, of three counts of sexual assault, and then in the wake of the disgusting, yet not unfathomable, leniency shown to him by Judge Aaron Persky, who used his legal discretion to gave him only a six-month sentence when the minimum sentence is usually two years
... I now feel like I should have focused on the darker side of spring break even more.
In my spring break experience, the three guys I hung out with didn't seem all that interested in hooking up. Well at least, they didn't have the creepy, laser-eyed focus some of the other guys did. They seemed far more interested in hanging out with each other and reveling in the fact that this was the last hurrah before real, grown-up life started.
They were aware these were soon to be the good old days, so they were working overtime to make memories. Although by drinking a concoction they call a "beerdo" — a spoonful of instant coffee chased by beer mixed with vodka -- I'm pretty sure they won't be remembering all of those memories very clearly.
At worst, spring break in Daytona Beach feels feral -- like everybody is trying to re-create scenes from the movie "The Hangover." And at best it still feels like "The Hangover" -- just the version that airs on cable TV with commercials taking place of the R-rated fun.
And if there is a place where I might have expected things to feel feral, it is a retirement community. Before I spent time there, I would have guessed that the people who live there (many of whom who have outlived the actuarial tables) might be in a hurry to "get it in." (Look it up on Urban Dictionary if you don't know.)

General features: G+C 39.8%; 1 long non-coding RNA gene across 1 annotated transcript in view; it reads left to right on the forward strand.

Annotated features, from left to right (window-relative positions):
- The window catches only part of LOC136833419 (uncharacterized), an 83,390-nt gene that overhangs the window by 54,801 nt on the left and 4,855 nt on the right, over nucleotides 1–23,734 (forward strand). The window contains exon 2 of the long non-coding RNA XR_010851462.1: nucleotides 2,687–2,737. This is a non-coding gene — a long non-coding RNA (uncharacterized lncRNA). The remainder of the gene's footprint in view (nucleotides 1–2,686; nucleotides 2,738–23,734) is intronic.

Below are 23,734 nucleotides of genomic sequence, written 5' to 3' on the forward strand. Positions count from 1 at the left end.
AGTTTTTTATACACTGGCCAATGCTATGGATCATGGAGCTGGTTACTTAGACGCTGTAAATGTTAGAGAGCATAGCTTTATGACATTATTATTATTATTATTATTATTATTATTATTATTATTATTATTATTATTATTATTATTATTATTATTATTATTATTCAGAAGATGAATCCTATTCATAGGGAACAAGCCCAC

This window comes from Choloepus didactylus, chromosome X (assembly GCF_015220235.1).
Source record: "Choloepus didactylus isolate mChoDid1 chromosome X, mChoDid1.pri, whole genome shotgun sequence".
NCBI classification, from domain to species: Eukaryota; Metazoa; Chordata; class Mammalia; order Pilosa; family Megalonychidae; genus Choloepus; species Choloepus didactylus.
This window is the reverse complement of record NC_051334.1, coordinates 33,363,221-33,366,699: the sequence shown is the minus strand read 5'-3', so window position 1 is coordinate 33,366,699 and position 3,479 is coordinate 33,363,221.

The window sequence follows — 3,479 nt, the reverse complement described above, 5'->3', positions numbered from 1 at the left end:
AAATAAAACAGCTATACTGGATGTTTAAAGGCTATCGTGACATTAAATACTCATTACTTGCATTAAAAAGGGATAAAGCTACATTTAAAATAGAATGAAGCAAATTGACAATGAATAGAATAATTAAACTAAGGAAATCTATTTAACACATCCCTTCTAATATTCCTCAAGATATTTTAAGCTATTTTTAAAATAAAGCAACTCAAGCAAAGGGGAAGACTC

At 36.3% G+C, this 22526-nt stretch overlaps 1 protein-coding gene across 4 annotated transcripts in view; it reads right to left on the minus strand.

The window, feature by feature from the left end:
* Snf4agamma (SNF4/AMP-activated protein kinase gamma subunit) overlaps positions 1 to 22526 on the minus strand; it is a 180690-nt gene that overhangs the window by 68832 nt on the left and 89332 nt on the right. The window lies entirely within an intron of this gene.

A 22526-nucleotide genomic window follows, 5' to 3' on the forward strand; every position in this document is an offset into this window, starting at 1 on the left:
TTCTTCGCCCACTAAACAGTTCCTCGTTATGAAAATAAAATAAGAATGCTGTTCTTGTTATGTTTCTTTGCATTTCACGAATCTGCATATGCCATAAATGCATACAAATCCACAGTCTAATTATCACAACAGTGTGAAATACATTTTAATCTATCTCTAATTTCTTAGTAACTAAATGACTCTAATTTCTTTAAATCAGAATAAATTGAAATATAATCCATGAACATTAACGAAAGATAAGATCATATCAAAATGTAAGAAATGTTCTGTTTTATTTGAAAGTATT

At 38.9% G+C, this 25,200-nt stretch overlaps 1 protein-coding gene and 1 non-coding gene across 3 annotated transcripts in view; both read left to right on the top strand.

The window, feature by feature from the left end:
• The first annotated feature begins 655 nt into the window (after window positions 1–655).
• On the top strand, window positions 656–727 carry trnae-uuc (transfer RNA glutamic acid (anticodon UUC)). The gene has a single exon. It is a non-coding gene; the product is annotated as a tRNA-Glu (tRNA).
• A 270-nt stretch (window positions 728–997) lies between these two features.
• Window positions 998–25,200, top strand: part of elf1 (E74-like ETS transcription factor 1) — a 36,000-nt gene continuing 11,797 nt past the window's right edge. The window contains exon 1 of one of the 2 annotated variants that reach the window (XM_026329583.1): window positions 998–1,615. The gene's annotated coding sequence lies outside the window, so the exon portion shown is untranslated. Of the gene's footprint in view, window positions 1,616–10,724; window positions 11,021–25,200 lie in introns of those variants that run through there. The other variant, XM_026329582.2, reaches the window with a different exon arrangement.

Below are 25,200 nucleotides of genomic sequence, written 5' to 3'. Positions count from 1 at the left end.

Instead, there was an immense calm wafting off of the people I met. They weren't working as hard as the kids to have fun. They were just doing it. Now admittedly, these people are the ones who have pretty much won the game of life. They have good health and enough money to spend to buy a house in Lake Ashton.
Meanwhile, many Americans at their age not only cannot afford to retire, but in some cases are also getting yelled at to take extra shifts at their job, because their barely postpubescent manager has to go out of town for his spring break in Daytona Beach.
Even though I expected that I would be super excited to relive the youth I never had by hanging with the spring breakers, I was way more comfortable with the retirees (and experiencing the third act I may never be able to afford to have). What's not to like? They get up when they want. They go to bed when they want. They have a hired staff of people to plan all their good times.
And if you get too drunk to get in your car, don't worry. You can just drive a golf cart home, because it's a gated community. Not that I recommend golf carting while under the influence ... I just really want to drive everywhere in a golf cart.
In the show, I also learned that driving a golf cart is pretty much the only part of golf that I'm any good at -- and I'm way more excited about getting old than I used to be.
But if I'm going find my own personal Bay Area-esque Lake Ashton, then I'm going to need this show to get to season two, three, four... five...six.
So thanks for watching ... and please keep it up!